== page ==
How can we have both? That is, keep all things for a module(or sub package) in one directory, but also have a nice integrated system built on top of that?
Often for one package I will have a file layout like so:
Then each module has its tests, docs, and examples all mixed in the one directory. This is nice if you want to have all of the tests together, and all of the docs, and examples together.
However then all of the modules are mixed in together. Meaning it is harder to separate them, and keep one module in its own directory. Having everything for one thing together is nicer for developers I think.
Using namespace packages through
Another way is to use a sub-package for each module. This turns each module into a sub-package.
However, some people put all of their stuff in an __init__.py file. Which is kind of hard to find, and not very descriptive. Also if you are editing a dozen __init__.py files for a project, it is really quite annoying. It is much better to have it in a 'modulename.py' file, and then import that in the __init.py file. Still slower than using modules directly though, since there are still extra stat calls, and extra file opens and reads.
Using the __init__.py file is still annoying in that you need the extra file, and have to remember what this magic file does.
This one liner can put all of the sub packages modules into the name space:
import os,sysThis is magic itself, and has a pretty bad code smell.
for f in os.listdir('somepackage'):
Other issues are playing nicely with things like cx_freeze, py2app, py2exe and the many other tools for managing python packages and modules... who don't know about namespace packages, or my custom magic.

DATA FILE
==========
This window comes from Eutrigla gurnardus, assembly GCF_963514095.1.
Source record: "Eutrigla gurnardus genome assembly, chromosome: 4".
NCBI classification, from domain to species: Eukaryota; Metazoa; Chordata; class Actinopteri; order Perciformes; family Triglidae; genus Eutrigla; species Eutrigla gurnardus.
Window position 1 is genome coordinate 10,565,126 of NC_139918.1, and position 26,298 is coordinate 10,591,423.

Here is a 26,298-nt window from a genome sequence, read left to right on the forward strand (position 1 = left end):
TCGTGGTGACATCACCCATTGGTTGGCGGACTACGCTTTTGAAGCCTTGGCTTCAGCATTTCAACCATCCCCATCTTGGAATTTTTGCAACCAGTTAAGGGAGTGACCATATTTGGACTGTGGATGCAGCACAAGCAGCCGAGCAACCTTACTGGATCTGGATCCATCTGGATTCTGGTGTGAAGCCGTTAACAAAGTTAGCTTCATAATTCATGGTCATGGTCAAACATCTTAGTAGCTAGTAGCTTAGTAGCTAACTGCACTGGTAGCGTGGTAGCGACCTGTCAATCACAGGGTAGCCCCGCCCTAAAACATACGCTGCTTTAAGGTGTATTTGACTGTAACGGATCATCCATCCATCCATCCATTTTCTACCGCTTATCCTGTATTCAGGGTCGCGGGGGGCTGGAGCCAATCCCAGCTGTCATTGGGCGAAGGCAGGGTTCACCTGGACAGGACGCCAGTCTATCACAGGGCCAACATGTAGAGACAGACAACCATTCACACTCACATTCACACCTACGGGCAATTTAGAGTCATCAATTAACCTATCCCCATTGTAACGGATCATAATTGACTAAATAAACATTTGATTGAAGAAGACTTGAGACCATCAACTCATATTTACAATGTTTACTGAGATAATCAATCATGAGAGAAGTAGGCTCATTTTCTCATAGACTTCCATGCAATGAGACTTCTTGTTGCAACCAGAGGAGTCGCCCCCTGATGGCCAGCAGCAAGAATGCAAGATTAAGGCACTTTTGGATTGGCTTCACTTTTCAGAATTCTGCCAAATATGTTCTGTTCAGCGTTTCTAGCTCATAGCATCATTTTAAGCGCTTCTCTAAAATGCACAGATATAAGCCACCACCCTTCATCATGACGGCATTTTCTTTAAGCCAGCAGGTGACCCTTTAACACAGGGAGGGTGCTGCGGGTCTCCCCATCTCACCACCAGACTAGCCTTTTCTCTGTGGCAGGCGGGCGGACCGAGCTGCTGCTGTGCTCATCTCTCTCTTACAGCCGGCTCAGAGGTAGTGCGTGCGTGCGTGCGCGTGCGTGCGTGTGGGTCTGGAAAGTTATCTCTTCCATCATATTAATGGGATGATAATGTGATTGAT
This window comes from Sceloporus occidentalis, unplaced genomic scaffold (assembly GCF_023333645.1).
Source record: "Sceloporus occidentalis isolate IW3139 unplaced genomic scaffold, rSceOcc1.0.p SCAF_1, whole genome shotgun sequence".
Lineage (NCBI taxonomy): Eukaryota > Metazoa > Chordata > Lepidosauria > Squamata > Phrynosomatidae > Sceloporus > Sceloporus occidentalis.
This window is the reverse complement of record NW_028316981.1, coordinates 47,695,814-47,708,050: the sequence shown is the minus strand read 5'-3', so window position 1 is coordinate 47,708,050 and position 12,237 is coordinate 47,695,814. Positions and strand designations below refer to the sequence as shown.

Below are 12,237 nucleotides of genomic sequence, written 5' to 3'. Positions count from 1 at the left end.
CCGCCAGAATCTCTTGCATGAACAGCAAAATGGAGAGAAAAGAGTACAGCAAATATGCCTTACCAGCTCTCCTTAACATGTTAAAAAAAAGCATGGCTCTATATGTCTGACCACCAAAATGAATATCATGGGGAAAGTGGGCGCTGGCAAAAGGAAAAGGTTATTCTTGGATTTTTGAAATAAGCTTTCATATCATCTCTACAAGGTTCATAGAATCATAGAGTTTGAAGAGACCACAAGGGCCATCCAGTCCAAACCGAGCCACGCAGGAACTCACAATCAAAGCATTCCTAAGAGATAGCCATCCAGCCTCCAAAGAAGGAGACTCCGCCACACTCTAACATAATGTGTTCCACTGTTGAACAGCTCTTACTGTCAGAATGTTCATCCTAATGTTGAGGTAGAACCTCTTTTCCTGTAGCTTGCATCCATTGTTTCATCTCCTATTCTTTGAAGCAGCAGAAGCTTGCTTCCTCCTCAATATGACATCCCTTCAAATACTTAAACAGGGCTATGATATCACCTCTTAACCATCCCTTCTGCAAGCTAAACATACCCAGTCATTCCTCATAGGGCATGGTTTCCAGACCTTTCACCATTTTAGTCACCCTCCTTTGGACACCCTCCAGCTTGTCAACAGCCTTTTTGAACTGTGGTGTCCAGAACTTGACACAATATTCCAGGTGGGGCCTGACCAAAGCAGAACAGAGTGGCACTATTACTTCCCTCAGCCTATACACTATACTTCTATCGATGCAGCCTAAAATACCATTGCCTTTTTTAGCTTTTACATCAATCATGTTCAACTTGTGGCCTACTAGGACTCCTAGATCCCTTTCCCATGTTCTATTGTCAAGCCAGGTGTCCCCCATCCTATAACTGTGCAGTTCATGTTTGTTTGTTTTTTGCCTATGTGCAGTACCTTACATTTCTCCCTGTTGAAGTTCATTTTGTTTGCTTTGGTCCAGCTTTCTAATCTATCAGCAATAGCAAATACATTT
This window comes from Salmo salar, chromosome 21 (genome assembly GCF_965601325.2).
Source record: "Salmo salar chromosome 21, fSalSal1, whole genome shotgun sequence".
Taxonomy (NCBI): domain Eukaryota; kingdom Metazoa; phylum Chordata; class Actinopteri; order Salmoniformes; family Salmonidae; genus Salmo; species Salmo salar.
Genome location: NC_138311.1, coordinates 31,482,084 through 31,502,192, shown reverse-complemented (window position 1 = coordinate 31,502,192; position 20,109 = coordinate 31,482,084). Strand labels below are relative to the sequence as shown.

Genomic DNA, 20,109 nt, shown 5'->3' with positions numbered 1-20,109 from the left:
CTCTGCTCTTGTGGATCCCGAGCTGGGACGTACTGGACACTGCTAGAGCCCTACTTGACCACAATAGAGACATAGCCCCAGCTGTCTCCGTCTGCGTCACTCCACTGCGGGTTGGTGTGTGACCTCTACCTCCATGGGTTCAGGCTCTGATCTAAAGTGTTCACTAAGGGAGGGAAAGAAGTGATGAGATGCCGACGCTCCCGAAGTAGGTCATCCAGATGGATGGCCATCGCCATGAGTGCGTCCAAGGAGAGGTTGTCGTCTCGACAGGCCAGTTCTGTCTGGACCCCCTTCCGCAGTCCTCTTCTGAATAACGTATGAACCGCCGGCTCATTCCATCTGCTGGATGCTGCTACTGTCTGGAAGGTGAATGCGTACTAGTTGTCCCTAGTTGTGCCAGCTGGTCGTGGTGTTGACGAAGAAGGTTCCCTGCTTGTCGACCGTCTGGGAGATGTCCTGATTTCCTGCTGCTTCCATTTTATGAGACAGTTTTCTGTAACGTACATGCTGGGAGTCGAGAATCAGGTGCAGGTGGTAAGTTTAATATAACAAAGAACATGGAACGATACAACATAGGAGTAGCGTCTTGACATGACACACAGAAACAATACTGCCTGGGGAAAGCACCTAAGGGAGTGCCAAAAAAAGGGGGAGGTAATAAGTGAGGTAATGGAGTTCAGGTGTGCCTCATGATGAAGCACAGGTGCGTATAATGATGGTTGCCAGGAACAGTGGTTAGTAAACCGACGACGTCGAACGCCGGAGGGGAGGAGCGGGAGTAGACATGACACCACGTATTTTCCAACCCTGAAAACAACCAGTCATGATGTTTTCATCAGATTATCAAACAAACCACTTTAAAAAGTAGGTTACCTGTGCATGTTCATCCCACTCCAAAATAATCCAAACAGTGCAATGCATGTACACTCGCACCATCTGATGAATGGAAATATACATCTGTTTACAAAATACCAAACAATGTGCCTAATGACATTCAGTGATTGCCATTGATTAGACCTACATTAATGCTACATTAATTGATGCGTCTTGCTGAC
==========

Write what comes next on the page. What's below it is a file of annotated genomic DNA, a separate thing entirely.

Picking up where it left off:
I could write an import hook, or try out importlib in python3.1, but those would probably have similar issues to other non-standard ways.
So in the end, I think I'll stick with a fairly standard method of doing it... using a __init__.py file which imports the proper module into its namespace.
This lets me do import somepackage.somemodule and have it work. I can also "cd somepackage/somemodule/; python somemodule.py" and have it work.
This is how I'll structure pywebsite. With a separate directory for each sub module. This gives modularity, making it scalable to many modules, and it will simplify contributors lives. Since it uses standard packaging it should be compatible with most tools. Another bonus is that from within the source download I can just do:
import pywebsitewithout having to call the setup.py script or install it. If a module changes from a .py file to a .so or a .dll or the other way around I won't have any issues either.
It is now a little harder for sub-packages within a package to refer to other sub-packages, but can be done with newer versions of python.